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My assessment of any game starts with player made videos. I don't watch Developer teasers because they are almost always misleading. Player made videos provide a decent idea of the gameplay, and the creator sometimes offers a few valuable opinions. If the videos look good I seek opinions from friends who own the game. This is really helpful because discussions can reveal details that are missing from videos. I find that reviews can be misleading and are very limited. Someone else may rate features differently that I would, so a low rating may have little influence on me because don't care much about the content that the reviewer perceived as important. Steam reviews are a indication of the general appeal. A recent and overall Rating of "Overwhelmingly Positive" tends to influence me to spend money. When the sum of these reviews are 96%-97% positive it increases my confidence that the game is well made. I seldom read individual steam reviews because the negative ones are usually rants, entertaining, when I'm bored, but not very informative. Price is important and proportional to the amount of time I will spend researching. If the price is low I am more likely to buy it and decide for myself. Games that are very expensive need a demo, so I can try it first.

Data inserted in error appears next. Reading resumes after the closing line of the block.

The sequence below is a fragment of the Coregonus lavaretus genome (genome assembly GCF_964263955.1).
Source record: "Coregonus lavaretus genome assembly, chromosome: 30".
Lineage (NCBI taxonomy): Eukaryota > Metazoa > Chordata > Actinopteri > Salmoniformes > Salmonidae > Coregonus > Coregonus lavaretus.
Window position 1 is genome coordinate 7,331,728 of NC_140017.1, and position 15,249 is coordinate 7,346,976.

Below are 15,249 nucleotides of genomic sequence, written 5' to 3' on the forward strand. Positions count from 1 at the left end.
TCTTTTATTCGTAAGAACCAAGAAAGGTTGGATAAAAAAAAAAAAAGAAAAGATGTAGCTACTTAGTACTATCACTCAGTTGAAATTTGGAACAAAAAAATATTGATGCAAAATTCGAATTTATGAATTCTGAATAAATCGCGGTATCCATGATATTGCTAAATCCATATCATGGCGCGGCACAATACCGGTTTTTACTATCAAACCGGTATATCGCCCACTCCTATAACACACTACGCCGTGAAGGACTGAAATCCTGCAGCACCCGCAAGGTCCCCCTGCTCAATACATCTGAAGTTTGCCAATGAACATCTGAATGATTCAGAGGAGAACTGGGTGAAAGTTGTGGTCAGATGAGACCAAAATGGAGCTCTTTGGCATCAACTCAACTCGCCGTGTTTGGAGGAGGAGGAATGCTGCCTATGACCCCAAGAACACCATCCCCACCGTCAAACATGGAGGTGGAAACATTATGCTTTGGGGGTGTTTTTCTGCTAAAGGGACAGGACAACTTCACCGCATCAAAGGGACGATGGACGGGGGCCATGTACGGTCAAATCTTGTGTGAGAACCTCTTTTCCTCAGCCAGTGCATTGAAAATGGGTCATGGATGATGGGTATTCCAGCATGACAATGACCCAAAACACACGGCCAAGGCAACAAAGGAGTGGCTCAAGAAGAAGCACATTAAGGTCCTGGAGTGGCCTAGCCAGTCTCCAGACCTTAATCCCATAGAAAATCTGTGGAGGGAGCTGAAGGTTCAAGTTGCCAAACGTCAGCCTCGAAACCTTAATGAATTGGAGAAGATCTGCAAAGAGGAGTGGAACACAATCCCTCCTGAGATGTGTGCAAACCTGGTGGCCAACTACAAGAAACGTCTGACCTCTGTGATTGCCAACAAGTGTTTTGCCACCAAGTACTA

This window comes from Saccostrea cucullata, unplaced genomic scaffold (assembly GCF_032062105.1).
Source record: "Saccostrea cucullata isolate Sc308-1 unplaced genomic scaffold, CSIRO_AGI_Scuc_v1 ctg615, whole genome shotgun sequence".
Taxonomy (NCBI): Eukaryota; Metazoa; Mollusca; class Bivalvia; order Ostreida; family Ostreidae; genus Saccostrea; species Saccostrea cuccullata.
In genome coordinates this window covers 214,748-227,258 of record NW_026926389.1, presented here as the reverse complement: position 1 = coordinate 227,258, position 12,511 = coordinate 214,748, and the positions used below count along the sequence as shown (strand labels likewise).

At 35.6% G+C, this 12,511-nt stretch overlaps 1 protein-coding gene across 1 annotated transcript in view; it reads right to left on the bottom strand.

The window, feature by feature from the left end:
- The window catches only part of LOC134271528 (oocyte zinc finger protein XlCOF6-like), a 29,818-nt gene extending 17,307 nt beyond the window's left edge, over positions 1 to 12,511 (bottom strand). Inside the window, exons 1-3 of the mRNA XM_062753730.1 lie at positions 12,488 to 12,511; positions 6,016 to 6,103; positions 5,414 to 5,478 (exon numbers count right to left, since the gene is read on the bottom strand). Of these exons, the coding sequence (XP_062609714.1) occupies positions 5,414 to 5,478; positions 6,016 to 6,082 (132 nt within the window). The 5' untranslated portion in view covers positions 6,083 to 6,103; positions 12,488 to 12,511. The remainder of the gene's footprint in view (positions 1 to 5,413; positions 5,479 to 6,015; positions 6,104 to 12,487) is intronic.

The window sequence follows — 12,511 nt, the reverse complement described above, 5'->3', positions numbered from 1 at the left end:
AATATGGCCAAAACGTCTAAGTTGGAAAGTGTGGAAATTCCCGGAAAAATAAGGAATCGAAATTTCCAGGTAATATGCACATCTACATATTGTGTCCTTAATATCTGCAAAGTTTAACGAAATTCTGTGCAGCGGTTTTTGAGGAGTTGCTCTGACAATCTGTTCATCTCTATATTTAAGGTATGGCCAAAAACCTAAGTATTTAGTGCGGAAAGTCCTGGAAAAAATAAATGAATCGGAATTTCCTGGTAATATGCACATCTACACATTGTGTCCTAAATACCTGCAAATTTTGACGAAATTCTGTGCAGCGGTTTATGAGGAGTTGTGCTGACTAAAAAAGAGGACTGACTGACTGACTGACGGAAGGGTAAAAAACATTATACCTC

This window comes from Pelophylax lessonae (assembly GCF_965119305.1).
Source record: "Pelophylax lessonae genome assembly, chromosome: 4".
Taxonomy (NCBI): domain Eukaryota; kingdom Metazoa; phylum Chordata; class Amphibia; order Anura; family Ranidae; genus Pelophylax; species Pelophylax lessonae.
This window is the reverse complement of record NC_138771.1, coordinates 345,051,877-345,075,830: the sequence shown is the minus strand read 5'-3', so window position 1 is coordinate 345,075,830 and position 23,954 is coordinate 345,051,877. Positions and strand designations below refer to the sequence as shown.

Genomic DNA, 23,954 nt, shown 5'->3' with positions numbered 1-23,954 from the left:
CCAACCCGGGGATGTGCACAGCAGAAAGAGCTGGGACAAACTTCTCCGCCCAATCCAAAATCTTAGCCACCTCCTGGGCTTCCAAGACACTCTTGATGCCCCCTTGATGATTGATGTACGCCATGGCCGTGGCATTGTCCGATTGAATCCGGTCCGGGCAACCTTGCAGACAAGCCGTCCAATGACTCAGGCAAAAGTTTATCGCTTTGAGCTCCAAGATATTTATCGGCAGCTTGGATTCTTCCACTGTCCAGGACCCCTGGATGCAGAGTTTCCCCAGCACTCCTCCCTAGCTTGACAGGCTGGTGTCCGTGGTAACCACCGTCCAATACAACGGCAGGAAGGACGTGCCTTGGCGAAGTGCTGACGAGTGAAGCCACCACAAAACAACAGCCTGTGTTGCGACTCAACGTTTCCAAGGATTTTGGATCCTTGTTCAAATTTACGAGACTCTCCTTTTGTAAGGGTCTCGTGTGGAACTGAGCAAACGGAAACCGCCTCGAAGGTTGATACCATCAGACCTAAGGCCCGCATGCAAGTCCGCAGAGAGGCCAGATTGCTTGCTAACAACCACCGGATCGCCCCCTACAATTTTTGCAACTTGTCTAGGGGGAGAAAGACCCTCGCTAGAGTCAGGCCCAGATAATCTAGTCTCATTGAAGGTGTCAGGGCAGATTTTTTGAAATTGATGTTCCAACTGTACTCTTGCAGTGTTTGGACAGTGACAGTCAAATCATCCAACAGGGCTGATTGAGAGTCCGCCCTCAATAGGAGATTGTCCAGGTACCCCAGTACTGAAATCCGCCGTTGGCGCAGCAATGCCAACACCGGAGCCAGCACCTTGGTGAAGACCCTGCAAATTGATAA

Playable Demo via Steam (try before you buy) A playable demo for a game usually involves a playable showcase or demonstration (hence "demo") that is limited in gameplay (singleplayer only, 1 section of a level or map, experience or level cap), and importantly is free of charge, and has multiple purposes, but generally so that players can try the game before they buy it. It used to be the case that most popular games had a demo disc (usually attached to gaming magazines) Why I suggest Naval Action should have a demo Can my PC run it? (The main reason) Minimum requirements aren't nearly as helpful as an actual play-test, for finding out your machine's performance during gameplay. Everybody's hardware is different, with different drivers, and everyone's balance for Graphical quality vs Performance is different. It's especially useful for Mid-low end PC's, because you can tweak the settings to your taste and find out if you can strike a balance between Graphical quality vs Performance that you are happy with, on your personal machine - with no financial risk Promotional value From a business point of view, setting up a vertical slice of optimal "fun" gameplay can serve to "wet the beaks", so to speak, or be an effective way to let players get a feel for the game, and have a good experience with it, increasing their likelihood of buying it if they enjoyed it (over watching gameplay footage or screenshots). Trailers are good for promotion on video platforms, but a true interactive experience can only come from a demo. Consumer good will Putting out content for demonstrative purposes, free of charge, is a sign of a confident development team that is happy to have people try their game before they buy it. It's a rare enough feature in games these days. Piracy I understand that Naval Action, being an MMO, has little (to nothing) to worry about, regarding piracy, this is merely a general comment/sentiment. One of the reasons why games are pirated is because consumers want to try a product, to see if they can run it, or if they'll like it, without risking paying full price - it's rare that the people who do this then go on to buy the game once they've played the cracked version. It's very plausible that a demo can help mitigate some of the piracy, at least with regards to these types of people (especially because, as mentioned before, a developer has full control as to what they can, and want to, showcase in a demo, to make the game look and feel like a lot of fun, by setting up all the conditions). This "Piracy" bullet point is mainly speculative, I don't have any data to back the statements, it's pure conjecture based on logic and experience. Other games on Steam that have a playable demo Steam has a "demo" tag that makes it easy to find games with playable demos, and there are many games that have this feature, the top 10 most popular of which are in the following image Final notes Personally, if I knew my machine could run it, I would buy it on the release date. As it stands, I will (full disclosure) have to find another way to try the game (Family Sharing) for free another way, before I consider it. I hope someone can sympathise with my wanting of more demos these days (gone are the days of gaming magazines coming with demo discs of all the popular triple A games that year), I'd really love to try the game before I buy it.